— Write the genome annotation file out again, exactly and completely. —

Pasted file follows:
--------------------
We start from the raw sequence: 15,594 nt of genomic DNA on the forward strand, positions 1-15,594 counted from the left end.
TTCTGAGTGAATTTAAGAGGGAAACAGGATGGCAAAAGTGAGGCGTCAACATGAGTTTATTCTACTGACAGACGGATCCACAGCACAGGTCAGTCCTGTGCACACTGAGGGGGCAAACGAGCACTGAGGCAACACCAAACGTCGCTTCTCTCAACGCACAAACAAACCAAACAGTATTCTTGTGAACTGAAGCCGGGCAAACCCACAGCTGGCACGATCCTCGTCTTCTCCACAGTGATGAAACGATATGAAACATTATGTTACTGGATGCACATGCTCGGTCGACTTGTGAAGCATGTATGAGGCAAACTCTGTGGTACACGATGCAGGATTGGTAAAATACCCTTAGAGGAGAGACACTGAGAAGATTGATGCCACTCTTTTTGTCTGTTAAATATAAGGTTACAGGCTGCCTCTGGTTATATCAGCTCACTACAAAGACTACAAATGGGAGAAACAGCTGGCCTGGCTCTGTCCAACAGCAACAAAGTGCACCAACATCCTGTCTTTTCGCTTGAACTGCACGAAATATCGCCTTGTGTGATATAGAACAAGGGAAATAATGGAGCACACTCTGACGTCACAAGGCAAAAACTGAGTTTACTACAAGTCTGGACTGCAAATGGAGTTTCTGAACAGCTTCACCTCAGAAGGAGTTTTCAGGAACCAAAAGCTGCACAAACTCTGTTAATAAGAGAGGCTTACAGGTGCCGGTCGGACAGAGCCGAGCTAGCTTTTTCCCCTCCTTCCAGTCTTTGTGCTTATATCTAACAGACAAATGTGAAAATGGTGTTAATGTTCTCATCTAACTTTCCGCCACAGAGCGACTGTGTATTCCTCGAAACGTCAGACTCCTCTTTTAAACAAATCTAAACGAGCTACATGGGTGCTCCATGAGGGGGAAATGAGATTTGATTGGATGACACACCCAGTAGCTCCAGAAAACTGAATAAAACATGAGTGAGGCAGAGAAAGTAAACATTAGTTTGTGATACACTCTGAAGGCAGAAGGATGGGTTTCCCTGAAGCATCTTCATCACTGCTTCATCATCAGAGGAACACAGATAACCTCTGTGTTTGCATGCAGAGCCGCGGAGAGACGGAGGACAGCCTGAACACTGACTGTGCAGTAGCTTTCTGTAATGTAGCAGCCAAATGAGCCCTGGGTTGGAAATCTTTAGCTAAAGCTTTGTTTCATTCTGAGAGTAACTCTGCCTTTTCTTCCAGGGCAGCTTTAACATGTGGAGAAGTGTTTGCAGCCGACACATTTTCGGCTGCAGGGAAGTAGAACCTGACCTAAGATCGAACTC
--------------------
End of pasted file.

We start from the raw sequence: 15,594 nt of genomic DNA on the forward strand, positions 1-15,594 counted from the left end.
TTCTGAGTGAATTTAAGAGGGAAACAGGATGGCAAAAGTGAGGCGTCAACATGAGTTTATTCTACTGACAGACGGATCCACAGCACAGGTCAGTCCTGTGCACACTGAGGGGGCAAACGAGCACTGAGGCAACACCAAACGTCGCTTCTCTCAACGCACAAACAAACCAAACAGTATTCTTGTGAACTGAAGCCGGGCAAACCCACAGCTGGCACGATCCTCGTCTTCTCCACAGTGATGAAACGATATGAAACATTATGTTACTGGATGCACATGCTCGGTCGACTTGTGAAGCATGTATGAGGCAAACTCTGTGGTACACGATGCAGGATTGGTAAAATACCCTTAGAGGAGAGACACTGAGAAGATTGATGCCACTCTTTTTGTCTGTTAAATATAAGGTTACAGGCTGCCTCTGGTTATATCAGCTCACTACAAAGACTACAAATGGGAGAAACAGCTGGCCTGGCTCTGTCCAACAGCAACAAAGTGCACCAACATCCTGTCTTTTCGCTTGAACTGCACGAAATATCGCCTTGTGTGATATAGAACAAGGGAAATAATGGAGCACACTCTGACGTCACAAGGCAAAAACTGAGTTTACTACAAGTCTGGACTGCAAATGGAGTTTCTGAACAGCTTCACCTCAGAAGGAGTTTTCAGGAACCAAAAGCTGCACAAACTCTGTTAATAAGAGAGGCTTACAGGTGCCGGTCGGACAGAGCCGAGCTAGCTTTTTCCCCTCCTTCCAGTCTTTGTGCTTATATCTAACAGACAAATGTGAAAATGGTGTTAATGTTCTCATCTAACTTTCCGCCACAGAGCGACTGTGTATTCCTCGAAACGTCAGACTCCTCTTTTAAACAAATCTAAACGAGCTACATGGGTGCTCCATGAGGGGGAAATGAGATTTGATTGGATGACACACCCAGTAGCTCCAGAAAACTGAATAAAACATGAGTGAGGCAGAGAAAGTAAACATTAGTTTGTGATACACTCTGAAGGCAGAAGGATGGGTTTCCCTGAAGCATCTTCATCACTGCTTCATCATCAGAGGAACACAGATAACCTCTGTGTTTGCATGCAGAGCCGCGGAGAGACGGAGGACAGCCTGAACACTGACTGTGCAGTAGCTTTCTGTAATGTAGCAGCCAAATGAGCCCTGGGTTGGAAATCTTTAGCTAAAGCTTTGTTTCATTCTGAGAGTAACTCTGCCTTTTCTTCCAGGGCAGCTTTAACATGTGGAGAAGTGTTTGCAGCCGACACATTTTCGGCTGCAGGGAAGTAGAACCTGACCTAAGATCGAACTC